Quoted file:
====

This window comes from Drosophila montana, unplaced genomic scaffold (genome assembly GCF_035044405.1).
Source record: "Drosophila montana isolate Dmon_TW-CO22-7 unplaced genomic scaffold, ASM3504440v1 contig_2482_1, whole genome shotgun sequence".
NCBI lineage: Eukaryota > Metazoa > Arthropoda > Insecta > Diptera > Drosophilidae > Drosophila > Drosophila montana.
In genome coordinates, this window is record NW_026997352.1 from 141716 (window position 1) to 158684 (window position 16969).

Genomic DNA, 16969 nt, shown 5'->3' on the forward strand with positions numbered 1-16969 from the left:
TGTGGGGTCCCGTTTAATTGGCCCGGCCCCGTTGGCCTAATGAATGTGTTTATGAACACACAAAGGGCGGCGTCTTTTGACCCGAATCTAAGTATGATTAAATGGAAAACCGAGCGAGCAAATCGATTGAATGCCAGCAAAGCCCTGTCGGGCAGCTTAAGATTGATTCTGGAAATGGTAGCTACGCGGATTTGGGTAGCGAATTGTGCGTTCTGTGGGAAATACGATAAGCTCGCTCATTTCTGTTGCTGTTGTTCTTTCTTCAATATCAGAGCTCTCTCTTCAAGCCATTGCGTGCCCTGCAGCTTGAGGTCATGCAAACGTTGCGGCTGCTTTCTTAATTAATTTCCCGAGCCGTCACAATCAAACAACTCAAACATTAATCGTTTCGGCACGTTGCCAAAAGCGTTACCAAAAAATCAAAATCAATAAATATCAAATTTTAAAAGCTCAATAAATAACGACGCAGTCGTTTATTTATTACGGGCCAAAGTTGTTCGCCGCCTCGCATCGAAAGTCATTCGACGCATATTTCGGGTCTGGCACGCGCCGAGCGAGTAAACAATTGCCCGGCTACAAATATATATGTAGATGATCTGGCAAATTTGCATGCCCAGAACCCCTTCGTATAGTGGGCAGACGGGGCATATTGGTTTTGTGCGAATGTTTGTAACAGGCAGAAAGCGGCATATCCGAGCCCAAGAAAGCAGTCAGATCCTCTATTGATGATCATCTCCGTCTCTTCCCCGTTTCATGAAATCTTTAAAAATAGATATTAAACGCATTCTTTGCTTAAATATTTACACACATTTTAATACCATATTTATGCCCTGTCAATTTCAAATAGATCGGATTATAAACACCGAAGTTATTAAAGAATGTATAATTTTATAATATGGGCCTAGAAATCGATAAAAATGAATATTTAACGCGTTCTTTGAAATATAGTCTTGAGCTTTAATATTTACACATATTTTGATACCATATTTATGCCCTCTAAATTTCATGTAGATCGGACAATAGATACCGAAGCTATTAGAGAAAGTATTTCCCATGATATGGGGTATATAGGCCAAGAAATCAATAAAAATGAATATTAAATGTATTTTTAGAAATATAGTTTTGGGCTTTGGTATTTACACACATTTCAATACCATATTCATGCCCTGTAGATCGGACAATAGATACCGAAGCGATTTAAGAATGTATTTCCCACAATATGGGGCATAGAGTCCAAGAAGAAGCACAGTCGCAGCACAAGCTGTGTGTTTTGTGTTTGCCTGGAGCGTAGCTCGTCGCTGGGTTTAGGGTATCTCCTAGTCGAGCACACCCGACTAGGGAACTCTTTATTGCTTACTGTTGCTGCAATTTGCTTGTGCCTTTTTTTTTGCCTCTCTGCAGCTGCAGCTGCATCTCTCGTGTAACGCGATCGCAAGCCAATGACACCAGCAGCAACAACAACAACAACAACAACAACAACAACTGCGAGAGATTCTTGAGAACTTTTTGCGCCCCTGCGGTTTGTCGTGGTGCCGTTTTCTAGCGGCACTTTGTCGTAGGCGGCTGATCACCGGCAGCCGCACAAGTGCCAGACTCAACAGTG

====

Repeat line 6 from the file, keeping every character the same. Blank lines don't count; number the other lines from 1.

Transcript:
TGTGGGGTCCCGTTTAATTGGCCCGGCCCCGTTGGCCTAATGAATGTGTTTATGAACACACAAAGGGCGGCGTCTTTTGACCCGAATCTAAGTATGATTAAATGGAAAACCGAGCGAGCAAATCGATTGAATGCCAGCAAAGCCCTGTCGGGCAGCTTAAGATTGATTCTGGAAATGGTAGCTACGCGGATTTGGGTAGCGAATTGTGCGTTCTGTGGGAAATACGATAAGCTCGCTCATTTCTGTTGCTGTTGTTCTTTCTTCAATATCAGAGCTCTCTCTTCAAGCCATTGCGTGCCCTGCAGCTTGAGGTCATGCAAACGTTGCGGCTGCTTTCTTAATTAATTTCCCGAGCCGTCACAATCAAACAACTCAAACATTAATCGTTTCGGCACGTTGCCAAAAGCGTTACCAAAAAATCAAAATCAATAAATATCAAATTTTAAAAGCTCAATAAATAACGACGCAGTCGTTTATTTATTACGGGCCAAAGTTGTTCGCCGCCTCGCATCGAAAGTCATTCGACGCATATTTCGGGTCTGGCACGCGCCGAGCGAGTAAACAATTGCCCGGCTACAAATATATATGTAGATGATCTGGCAAATTTGCATGCCCAGAACCCCTTCGTATAGTGGGCAGACGGGGCATATTGGTTTTGTGCGAATGTTTGTAACAGGCAGAAAGCGGCATATCCGAGCCCAAGAAAGCAGTCAGATCCTCTATTGATGATCATCTCCGTCTCTTCCCCGTTTCATGAAATCTTTAAAAATAGATATTAAACGCATTCTTTGCTTAAATATTTACACACATTTTAATACCATATTTATGCCCTGTCAATTTCAAATAGATCGGATTATAAACACCGAAGTTATTAAAGAATGTATAATTTTATAATATGGGCCTAGAAATCGATAAAAATGAATATTTAACGCGTTCTTTGAAATATAGTCTTGAGCTTTAATATTTACACATATTTTGATACCATATTTATGCCCTCTAAATTTCATGTAGATCGGACAATAGATACCGAAGCTATTAGAGAAAGTATTTCCCATGATATGGGGTATATAGGCCAAGAAATCAATAAAAATGAATATTAAATGTATTTTTAGAAATATAGTTTTGGGCTTTGGTATTTACACACATTTCAATACCATATTCATGCCCTGTAGATCGGACAATAGATACCGAAGCGATTTAAGAATGTATTTCCCACAATATGGGGCATAGAGTCCAAGAAGAAGCACAGTCGCAGCACAAGCTGTGTGTTTTGTGTTTGCCTGGAGCGTAGCTCGTCGCTGGGTTTAGGGTATCTCCTAGTCGAGCACACCCGACTAGGGAACTCTTTATTGCTTACTGTTGCTGCAATTTGCTTGTGCCTTTTTTTTTGCCTCTCTGCAGCTGCAGCTGCATCTCTCGTGTAACGCGATCGCAAGCCAATGACACCAGCAGCAACAACAACAACAACAACAACAACAACAACTGCGAGAGATTCTTGAGAACTTTTTGCGCCCCTGCGGTTTGTCGTGGTGCCGTTTTCTAGCGGCACTTTGTCGTAGGCGGCTGATCACCGGCAGCCGCACAAGTGCCAGACTCAACAGTG